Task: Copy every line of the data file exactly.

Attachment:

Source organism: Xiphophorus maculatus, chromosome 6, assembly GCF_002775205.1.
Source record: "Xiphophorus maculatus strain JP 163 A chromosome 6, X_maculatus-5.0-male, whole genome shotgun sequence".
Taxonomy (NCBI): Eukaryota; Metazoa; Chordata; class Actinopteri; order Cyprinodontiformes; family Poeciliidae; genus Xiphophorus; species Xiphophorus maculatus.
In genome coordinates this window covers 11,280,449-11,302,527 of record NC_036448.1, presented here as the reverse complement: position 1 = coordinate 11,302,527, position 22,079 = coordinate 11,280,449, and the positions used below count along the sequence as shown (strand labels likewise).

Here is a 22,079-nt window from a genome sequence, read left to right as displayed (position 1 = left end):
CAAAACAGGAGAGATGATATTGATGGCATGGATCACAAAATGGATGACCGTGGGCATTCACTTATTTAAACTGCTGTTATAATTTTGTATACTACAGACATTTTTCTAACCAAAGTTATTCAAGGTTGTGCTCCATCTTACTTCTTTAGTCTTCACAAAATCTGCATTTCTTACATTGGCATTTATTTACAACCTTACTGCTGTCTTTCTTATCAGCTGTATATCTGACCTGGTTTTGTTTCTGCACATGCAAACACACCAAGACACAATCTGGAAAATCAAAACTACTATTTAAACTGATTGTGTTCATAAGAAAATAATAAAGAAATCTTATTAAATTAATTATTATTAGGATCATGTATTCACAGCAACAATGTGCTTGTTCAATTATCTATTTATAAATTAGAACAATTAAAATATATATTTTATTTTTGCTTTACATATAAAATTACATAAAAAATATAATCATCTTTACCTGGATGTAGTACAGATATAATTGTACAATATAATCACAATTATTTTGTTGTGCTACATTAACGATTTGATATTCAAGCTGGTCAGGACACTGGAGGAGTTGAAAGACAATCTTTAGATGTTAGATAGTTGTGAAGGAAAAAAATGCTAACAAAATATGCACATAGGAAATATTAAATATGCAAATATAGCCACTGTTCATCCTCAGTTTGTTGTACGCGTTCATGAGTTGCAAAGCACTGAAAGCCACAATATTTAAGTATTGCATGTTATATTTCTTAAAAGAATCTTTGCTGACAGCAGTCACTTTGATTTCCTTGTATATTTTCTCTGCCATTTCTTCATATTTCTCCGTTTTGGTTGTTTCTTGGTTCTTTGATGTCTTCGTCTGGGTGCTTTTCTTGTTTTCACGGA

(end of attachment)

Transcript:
Source organism: Xiphophorus maculatus, chromosome 6, assembly GCF_002775205.1.
Source record: "Xiphophorus maculatus strain JP 163 A chromosome 6, X_maculatus-5.0-male, whole genome shotgun sequence".
Taxonomy (NCBI): Eukaryota; Metazoa; Chordata; class Actinopteri; order Cyprinodontiformes; family Poeciliidae; genus Xiphophorus; species Xiphophorus maculatus.
In genome coordinates this window covers 11,280,449-11,302,527 of record NC_036448.1, presented here as the reverse complement: position 1 = coordinate 11,302,527, position 22,079 = coordinate 11,280,449, and the positions used below count along the sequence as shown (strand labels likewise).

Here is a 22,079-nt window from a genome sequence, read left to right as displayed (position 1 = left end):
CAAAACAGGAGAGATGATATTGATGGCATGGATCACAAAATGGATGACCGTGGGCATTCACTTATTTAAACTGCTGTTATAATTTTGTATACTACAGACATTTTTCTAACCAAAGTTATTCAAGGTTGTGCTCCATCTTACTTCTTTAGTCTTCACAAAATCTGCATTTCTTACATTGGCATTTATTTACAACCTTACTGCTGTCTTTCTTATCAGCTGTATATCTGACCTGGTTTTGTTTCTGCACATGCAAACACACCAAGACACAATCTGGAAAATCAAAACTACTATTTAAACTGATTGTGTTCATAAGAAAATAATAAAGAAATCTTATTAAATTAATTATTATTAGGATCATGTATTCACAGCAACAATGTGCTTGTTCAATTATCTATTTATAAATTAGAACAATTAAAATATATATTTTATTTTTGCTTTACATATAAAATTACATAAAAAATATAATCATCTTTACCTGGATGTAGTACAGATATAATTGTACAATATAATCACAATTATTTTGTTGTGCTACATTAACGATTTGATATTCAAGCTGGTCAGGACACTGGAGGAGTTGAAAGACAATCTTTAGATGTTAGATAGTTGTGAAGGAAAAAAATGCTAACAAAATATGCACATAGGAAATATTAAATATGCAAATATAGCCACTGTTCATCCTCAGTTTGTTGTACGCGTTCATGAGTTGCAAAGCACTGAAAGCCACAATATTTAAGTATTGCATGTTATATTTCTTAAAAGAATCTTTGCTGACAGCAGTCACTTTGATTTCCTTGTATATTTTCTCTGCCATTTCTTCATATTTCTCCGTTTTGGTTGTTTCTTGGTTCTTTGATGTCTTCGTCTGGGTGCTTTTCTTGTTTTCACGGA